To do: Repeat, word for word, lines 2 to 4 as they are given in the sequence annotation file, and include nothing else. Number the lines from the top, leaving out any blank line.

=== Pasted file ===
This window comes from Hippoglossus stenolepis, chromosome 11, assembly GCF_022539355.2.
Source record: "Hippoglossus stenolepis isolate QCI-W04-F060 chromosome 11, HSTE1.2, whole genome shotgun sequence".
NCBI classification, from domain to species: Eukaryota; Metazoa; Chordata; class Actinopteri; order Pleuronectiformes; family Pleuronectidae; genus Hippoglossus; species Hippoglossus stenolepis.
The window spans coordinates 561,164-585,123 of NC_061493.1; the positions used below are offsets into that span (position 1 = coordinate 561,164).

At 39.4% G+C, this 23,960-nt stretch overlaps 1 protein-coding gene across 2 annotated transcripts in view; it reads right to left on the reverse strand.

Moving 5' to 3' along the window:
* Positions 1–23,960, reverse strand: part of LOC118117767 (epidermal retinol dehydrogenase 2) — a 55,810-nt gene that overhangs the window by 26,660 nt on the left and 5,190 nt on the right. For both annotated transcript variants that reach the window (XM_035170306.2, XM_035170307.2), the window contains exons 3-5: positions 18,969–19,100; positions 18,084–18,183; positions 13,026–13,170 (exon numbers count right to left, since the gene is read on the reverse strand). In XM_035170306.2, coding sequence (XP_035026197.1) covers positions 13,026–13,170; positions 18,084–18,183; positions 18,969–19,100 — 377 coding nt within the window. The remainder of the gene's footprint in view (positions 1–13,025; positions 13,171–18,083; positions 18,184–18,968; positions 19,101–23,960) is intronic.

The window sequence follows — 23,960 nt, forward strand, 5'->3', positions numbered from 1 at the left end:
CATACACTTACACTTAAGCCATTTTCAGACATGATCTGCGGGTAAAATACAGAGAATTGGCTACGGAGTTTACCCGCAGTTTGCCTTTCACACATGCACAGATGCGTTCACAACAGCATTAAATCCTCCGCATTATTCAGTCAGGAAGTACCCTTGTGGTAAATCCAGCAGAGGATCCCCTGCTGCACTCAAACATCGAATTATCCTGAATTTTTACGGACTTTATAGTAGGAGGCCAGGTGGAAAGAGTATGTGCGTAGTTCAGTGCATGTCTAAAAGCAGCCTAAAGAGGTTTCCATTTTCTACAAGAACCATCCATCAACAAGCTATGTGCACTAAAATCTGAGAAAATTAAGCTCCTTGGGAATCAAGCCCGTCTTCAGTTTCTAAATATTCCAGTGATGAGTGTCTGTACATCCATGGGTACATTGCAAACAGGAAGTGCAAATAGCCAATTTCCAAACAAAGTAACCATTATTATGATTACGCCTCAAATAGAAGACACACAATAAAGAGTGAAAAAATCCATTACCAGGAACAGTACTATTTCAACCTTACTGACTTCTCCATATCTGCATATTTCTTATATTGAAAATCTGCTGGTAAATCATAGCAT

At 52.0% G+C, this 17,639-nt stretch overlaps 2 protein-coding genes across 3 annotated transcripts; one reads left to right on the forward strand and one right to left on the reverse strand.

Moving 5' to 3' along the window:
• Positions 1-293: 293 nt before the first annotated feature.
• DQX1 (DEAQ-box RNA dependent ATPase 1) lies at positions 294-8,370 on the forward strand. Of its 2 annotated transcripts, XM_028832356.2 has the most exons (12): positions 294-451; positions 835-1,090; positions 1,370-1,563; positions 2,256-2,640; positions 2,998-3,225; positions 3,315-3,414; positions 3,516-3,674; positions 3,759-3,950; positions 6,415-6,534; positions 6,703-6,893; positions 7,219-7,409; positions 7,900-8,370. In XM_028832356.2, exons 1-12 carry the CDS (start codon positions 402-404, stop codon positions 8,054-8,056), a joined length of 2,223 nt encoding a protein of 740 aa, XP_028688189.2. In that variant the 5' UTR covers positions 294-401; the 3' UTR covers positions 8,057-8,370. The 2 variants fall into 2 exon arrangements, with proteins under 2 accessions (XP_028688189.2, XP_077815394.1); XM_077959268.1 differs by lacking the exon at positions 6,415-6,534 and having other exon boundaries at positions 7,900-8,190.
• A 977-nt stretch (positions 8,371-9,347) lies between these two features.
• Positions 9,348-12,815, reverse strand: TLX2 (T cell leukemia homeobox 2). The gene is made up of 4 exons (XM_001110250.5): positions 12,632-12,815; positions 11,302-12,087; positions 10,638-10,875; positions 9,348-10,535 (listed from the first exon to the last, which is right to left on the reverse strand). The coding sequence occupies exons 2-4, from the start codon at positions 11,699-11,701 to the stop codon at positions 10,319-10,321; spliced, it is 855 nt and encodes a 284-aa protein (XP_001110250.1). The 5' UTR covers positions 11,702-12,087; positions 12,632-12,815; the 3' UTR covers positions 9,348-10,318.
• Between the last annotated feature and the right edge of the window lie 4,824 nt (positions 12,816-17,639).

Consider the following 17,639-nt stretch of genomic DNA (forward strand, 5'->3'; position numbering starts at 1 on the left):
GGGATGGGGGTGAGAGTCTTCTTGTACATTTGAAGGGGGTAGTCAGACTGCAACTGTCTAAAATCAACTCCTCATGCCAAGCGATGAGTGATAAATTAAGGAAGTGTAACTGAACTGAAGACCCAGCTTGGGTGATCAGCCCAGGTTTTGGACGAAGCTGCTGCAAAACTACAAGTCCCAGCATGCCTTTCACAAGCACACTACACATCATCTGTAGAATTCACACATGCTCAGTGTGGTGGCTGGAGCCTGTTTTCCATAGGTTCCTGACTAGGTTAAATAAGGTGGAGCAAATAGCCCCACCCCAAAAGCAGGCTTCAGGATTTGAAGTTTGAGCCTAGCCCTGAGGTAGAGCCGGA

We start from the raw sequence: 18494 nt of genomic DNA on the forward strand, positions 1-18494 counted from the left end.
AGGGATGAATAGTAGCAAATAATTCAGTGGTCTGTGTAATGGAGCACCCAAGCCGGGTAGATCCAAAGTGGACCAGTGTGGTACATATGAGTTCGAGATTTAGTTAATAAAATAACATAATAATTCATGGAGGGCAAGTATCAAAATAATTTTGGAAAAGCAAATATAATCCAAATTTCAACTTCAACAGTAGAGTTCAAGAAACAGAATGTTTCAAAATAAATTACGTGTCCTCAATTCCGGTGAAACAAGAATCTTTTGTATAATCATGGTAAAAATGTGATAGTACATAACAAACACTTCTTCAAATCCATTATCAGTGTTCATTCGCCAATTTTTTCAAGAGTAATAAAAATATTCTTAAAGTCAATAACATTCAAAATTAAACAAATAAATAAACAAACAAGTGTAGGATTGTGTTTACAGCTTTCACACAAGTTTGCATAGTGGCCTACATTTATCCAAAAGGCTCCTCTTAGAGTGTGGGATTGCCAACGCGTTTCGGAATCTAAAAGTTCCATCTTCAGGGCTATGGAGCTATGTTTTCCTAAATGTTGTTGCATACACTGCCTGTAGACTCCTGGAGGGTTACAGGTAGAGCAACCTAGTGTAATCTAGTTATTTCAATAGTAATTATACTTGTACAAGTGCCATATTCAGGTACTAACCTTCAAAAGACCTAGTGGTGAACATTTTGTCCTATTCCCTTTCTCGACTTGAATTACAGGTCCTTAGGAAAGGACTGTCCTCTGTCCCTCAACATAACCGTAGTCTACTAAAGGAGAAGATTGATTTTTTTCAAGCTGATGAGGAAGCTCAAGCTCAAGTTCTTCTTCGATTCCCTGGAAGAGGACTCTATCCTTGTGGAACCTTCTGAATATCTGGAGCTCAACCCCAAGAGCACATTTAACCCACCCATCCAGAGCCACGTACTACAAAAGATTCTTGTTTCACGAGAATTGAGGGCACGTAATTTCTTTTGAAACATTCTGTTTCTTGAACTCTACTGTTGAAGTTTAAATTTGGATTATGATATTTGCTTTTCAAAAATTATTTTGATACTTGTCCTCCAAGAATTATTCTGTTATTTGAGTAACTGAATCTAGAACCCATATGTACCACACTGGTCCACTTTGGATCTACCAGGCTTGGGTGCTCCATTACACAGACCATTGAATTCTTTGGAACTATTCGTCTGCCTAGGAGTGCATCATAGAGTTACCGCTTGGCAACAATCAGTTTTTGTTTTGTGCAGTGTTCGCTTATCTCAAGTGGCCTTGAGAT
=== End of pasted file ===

Source record: "Hippoglossus stenolepis isolate QCI-W04-F060 chromosome 11, HSTE1.2, whole genome shotgun sequence".
NCBI classification, from domain to species: Eukaryota; Metazoa; Chordata; class Actinopteri; order Pleuronectiformes; family Pleuronectidae; genus Hippoglossus; species Hippoglossus stenolepis.
The window spans coordinates 561,164-585,123 of NC_061493.1; the positions used below are offsets into that span (position 1 = coordinate 561,164).